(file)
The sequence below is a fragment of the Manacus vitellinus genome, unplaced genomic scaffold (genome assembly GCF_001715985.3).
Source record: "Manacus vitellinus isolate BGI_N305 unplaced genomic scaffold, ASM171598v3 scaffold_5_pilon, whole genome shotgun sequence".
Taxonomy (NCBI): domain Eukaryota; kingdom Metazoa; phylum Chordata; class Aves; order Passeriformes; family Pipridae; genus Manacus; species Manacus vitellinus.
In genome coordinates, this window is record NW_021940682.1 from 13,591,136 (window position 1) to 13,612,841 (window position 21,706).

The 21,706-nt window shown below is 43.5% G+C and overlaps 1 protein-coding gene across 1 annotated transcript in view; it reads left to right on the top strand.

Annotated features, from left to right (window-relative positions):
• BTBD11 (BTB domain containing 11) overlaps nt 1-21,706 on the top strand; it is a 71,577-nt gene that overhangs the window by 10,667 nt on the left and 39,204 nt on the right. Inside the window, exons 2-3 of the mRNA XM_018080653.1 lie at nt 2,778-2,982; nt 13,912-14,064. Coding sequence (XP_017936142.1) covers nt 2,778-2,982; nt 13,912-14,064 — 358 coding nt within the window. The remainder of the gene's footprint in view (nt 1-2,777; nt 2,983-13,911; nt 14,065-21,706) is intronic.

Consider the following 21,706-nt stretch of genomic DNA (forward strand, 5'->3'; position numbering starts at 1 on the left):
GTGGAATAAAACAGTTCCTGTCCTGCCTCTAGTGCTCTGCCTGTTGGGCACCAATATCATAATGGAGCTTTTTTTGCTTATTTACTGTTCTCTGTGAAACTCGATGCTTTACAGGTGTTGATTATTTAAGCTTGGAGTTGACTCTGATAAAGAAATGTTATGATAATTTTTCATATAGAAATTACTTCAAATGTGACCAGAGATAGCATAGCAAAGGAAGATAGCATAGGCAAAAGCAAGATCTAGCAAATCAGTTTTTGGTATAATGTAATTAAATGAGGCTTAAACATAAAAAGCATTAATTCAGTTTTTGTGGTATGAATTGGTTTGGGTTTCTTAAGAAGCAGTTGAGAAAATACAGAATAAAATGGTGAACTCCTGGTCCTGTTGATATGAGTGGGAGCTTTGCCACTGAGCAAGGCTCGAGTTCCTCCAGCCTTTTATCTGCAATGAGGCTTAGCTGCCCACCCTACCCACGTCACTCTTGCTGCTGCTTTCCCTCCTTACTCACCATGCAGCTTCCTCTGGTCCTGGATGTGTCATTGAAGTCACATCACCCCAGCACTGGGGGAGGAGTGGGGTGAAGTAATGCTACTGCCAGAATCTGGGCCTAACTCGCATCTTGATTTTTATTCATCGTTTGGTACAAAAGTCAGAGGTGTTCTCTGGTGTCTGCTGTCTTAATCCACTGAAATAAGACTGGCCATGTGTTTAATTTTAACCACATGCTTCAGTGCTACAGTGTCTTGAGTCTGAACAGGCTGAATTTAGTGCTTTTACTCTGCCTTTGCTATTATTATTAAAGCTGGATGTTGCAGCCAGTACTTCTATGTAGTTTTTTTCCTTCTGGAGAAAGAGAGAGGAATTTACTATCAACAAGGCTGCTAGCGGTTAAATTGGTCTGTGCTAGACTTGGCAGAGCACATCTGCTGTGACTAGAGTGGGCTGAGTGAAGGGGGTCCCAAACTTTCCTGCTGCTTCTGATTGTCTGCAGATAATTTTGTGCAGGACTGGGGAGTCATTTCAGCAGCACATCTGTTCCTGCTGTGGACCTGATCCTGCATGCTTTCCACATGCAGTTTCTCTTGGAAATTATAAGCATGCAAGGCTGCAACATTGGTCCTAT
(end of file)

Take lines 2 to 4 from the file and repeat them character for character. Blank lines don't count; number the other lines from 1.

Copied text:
Source record: "Manacus vitellinus isolate BGI_N305 unplaced genomic scaffold, ASM171598v3 scaffold_5_pilon, whole genome shotgun sequence".
Taxonomy (NCBI): domain Eukaryota; kingdom Metazoa; phylum Chordata; class Aves; order Passeriformes; family Pipridae; genus Manacus; species Manacus vitellinus.
In genome coordinates, this window is record NW_021940682.1 from 13,591,136 (window position 1) to 13,612,841 (window position 21,706).